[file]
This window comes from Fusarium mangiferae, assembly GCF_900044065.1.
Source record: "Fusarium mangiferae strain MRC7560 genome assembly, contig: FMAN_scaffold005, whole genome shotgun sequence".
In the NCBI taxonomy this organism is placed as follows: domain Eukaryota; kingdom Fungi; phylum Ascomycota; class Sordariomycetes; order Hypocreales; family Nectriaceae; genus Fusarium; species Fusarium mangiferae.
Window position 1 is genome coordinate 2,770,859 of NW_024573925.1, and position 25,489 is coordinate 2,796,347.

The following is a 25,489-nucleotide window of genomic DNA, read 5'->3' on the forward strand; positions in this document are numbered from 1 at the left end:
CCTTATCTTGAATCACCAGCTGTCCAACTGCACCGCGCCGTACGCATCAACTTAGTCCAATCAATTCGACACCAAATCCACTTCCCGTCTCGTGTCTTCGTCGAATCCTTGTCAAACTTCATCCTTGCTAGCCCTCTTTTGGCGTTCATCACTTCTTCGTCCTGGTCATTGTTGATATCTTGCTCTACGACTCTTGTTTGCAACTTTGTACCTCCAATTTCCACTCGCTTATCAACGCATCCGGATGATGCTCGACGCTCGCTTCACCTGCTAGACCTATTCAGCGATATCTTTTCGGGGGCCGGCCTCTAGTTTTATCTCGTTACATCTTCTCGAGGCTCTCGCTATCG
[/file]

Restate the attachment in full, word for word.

This window comes from Fusarium mangiferae, assembly GCF_900044065.1.
Source record: "Fusarium mangiferae strain MRC7560 genome assembly, contig: FMAN_scaffold005, whole genome shotgun sequence".
In the NCBI taxonomy this organism is placed as follows: domain Eukaryota; kingdom Fungi; phylum Ascomycota; class Sordariomycetes; order Hypocreales; family Nectriaceae; genus Fusarium; species Fusarium mangiferae.
Window position 1 is genome coordinate 2,770,859 of NW_024573925.1, and position 25,489 is coordinate 2,796,347.

The following is a 25,489-nucleotide window of genomic DNA, read 5'->3' on the forward strand; positions in this document are numbered from 1 at the left end:
CCTTATCTTGAATCACCAGCTGTCCAACTGCACCGCGCCGTACGCATCAACTTAGTCCAATCAATTCGACACCAAATCCACTTCCCGTCTCGTGTCTTCGTCGAATCCTTGTCAAACTTCATCCTTGCTAGCCCTCTTTTGGCGTTCATCACTTCTTCGTCCTGGTCATTGTTGATATCTTGCTCTACGACTCTTGTTTGCAACTTTGTACCTCCAATTTCCACTCGCTTATCAACGCATCCGGATGATGCTCGACGCTCGCTTCACCTGCTAGACCTATTCAGCGATATCTTTTCGGGGGCCGGCCTCTAGTTTTATCTCGTTACATCTTCTCGAGGCTCTCGCTATCG